About Discipleship·org

About Discipleship·org 2018-10-15T20:42:24+00:00

Discipleship.org is a collaborative community of men and women committed to the discipleship lifestyle—being disciples of Jesus and making disciples of Jesus.

Our Main Goal

Our main goal is that people would become Jesus-style disciple makers.

That’s why we host the National Disciple Making Forum every year. We know that it’s life-on-life interactions with other disciples—by the power of the Holy Spirit—that produces change to become more like Jesus. Reserve your seat at this year’s Forum here.

The Discipleship·org Team

(Our team members all serve in various, part-time roles)

Bobby Harrington
Bobby HarringtonExecutive Director
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Geary Tanner
Geary TannerDirector of Operations
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Leslie Hinkle
Leslie HinkleAdministration
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Jason Stewart
Jason StewartSpecial Projects
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Jason Dukes
Jason DukesCoaching and Online Community
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Chad Harrington
Chad HarringtonContent Marketing (Harrington Interactive Media)
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Jason Henderson
Jason HendersonSpecial Projects
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Todd Wilson
Todd WilsonSpecial Projects
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Kris Dolberry
Kris DolberryCreative Direction at Forum
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Roslyn Moran
Roslyn MoranSocial Media
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The DNA of a Disciple Making Movement

Imagine a day when disciple making is the norm for the local church! Everyday Christians engage in relationships with people (inside and outside the church) so that they can show the love of Jesus and help people to trust and follow him. Churches are known as disciple making places, where Jesus-like people are created. And pastors are evaluated by the people they raise up and the disciple makers they have made in the Spirit’s power. Jesus’ message AND Jesus’ methods dominate. What would it take? I would like to suggest the DNA of a movement.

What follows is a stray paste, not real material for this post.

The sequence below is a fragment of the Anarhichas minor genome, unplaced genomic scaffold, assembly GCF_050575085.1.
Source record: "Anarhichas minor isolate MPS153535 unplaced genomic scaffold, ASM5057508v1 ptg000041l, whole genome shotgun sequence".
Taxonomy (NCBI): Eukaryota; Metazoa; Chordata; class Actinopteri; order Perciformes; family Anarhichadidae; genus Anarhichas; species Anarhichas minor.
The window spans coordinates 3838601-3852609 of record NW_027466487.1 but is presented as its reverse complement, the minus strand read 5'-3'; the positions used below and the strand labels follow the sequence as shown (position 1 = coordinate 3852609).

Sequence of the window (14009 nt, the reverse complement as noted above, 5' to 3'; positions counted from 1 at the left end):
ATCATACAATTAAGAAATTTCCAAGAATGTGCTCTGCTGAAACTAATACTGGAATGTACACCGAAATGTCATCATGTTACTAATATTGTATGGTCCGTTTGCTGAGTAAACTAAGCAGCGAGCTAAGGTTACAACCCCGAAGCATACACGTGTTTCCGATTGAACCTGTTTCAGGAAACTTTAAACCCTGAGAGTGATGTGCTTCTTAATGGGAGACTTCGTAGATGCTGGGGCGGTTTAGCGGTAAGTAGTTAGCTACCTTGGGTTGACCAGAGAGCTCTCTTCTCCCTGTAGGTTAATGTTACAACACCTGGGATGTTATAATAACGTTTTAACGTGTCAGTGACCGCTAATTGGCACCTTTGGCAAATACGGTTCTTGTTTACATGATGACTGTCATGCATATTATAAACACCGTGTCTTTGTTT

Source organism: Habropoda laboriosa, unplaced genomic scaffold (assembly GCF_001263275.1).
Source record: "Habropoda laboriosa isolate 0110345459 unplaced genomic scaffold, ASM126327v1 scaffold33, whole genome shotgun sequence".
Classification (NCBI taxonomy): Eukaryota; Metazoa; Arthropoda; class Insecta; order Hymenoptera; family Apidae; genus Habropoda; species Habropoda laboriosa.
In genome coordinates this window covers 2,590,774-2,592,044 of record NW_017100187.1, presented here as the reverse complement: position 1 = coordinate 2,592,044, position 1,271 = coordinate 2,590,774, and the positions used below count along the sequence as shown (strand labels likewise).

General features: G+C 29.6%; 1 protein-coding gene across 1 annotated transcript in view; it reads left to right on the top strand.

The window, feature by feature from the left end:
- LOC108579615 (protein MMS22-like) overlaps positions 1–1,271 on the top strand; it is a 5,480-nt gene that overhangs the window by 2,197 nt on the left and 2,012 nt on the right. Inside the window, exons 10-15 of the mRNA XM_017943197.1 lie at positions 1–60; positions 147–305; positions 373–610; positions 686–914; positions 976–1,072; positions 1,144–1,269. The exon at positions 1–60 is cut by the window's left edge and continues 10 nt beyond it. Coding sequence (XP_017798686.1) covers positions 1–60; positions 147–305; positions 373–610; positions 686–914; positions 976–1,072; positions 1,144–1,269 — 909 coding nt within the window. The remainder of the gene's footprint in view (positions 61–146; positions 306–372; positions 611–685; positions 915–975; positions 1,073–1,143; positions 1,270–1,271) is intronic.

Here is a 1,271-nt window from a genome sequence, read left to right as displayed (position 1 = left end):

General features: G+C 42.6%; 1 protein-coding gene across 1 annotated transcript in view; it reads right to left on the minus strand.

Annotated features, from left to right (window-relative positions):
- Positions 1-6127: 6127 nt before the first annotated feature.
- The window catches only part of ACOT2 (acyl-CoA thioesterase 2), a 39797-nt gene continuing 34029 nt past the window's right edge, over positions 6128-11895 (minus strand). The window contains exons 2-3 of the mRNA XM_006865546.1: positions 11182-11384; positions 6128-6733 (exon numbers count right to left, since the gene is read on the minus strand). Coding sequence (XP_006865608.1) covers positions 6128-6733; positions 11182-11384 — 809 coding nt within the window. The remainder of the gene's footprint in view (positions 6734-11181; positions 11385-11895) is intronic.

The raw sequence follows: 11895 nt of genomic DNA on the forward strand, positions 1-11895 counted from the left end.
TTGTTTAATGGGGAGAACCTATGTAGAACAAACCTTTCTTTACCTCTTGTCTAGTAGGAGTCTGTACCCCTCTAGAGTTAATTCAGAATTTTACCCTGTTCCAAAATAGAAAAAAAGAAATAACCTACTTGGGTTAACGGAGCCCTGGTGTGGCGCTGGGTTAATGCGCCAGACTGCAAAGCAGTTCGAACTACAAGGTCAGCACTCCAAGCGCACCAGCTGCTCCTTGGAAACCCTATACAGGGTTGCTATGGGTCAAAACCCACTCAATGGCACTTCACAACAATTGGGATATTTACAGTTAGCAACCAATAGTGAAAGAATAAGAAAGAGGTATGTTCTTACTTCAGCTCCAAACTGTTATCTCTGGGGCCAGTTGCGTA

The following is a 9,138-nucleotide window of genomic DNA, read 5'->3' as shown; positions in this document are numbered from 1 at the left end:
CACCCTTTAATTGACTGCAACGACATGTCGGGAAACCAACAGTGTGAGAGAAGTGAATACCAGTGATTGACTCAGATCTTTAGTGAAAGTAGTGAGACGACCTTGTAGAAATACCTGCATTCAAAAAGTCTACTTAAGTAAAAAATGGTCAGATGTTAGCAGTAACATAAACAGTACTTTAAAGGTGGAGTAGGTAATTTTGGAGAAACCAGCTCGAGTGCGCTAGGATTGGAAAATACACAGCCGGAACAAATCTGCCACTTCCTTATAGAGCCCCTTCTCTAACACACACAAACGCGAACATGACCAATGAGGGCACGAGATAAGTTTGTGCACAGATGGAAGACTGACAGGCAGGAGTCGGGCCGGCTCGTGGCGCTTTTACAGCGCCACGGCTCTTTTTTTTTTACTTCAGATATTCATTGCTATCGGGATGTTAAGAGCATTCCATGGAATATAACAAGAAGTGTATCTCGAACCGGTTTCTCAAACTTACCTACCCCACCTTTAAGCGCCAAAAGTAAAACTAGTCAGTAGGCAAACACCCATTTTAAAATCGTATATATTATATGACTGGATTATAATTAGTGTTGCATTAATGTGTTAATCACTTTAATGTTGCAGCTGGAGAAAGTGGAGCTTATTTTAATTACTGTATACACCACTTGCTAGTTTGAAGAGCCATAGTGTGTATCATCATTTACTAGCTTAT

1. The Gospel is our message – this Good news is focused on Jesus and his death, burial, and resurrection. All who respond to salvation are also called to discipleship, no exceptions, no excuses (1 Corinthians 15:1-8; Mark 8:34-38). The gospel we preach and believe dictates the kind of disciples we are and the kind of disciples we make. If we attempt to make a Christ-like disciple from a non-discipleship gospel we will fail [A non-discipleship gospel is one that does not include discipleship as a natural part of the message and expectation].

2. We are Compelled to be and make disciples of Jesus. We believe Jesus Christ is supreme and worthy of all devotion, worship, and emulation – and disciple making is a natural and necessary life responses to Jesus. With laser focus, it was Jesus himself who made disciples who could make disciples… and then Jesus commanded us to do the same (Matthew 28:16-20, John 20:21).

3. Jesus is the model (for life and ministry).  Jesus showed us how to live life and how to make disciples.  We seek to emulate his method and model. As the sinless second Adam, He was man as God intended man to be.  He then told us, “do what I have done” (John 14:12) and “walk as I have walked” (I John 2:6).   Paul understood this when he said, “imitate me as I imitate Christ” (I Corinthians 11:1). Discipleship demands us to “follow” the resurrected Christ, and “imitate” the priorities and patterns of the incarnate Christ.  We prefer to use the expression “Disciple Making” over “discipleship” because the former is closer to the words of the Great Commission and the latter is often mischaracterized (Matthew 28:18-20). We like the expression “Jesus model of disciple making,” as a summary of what we do.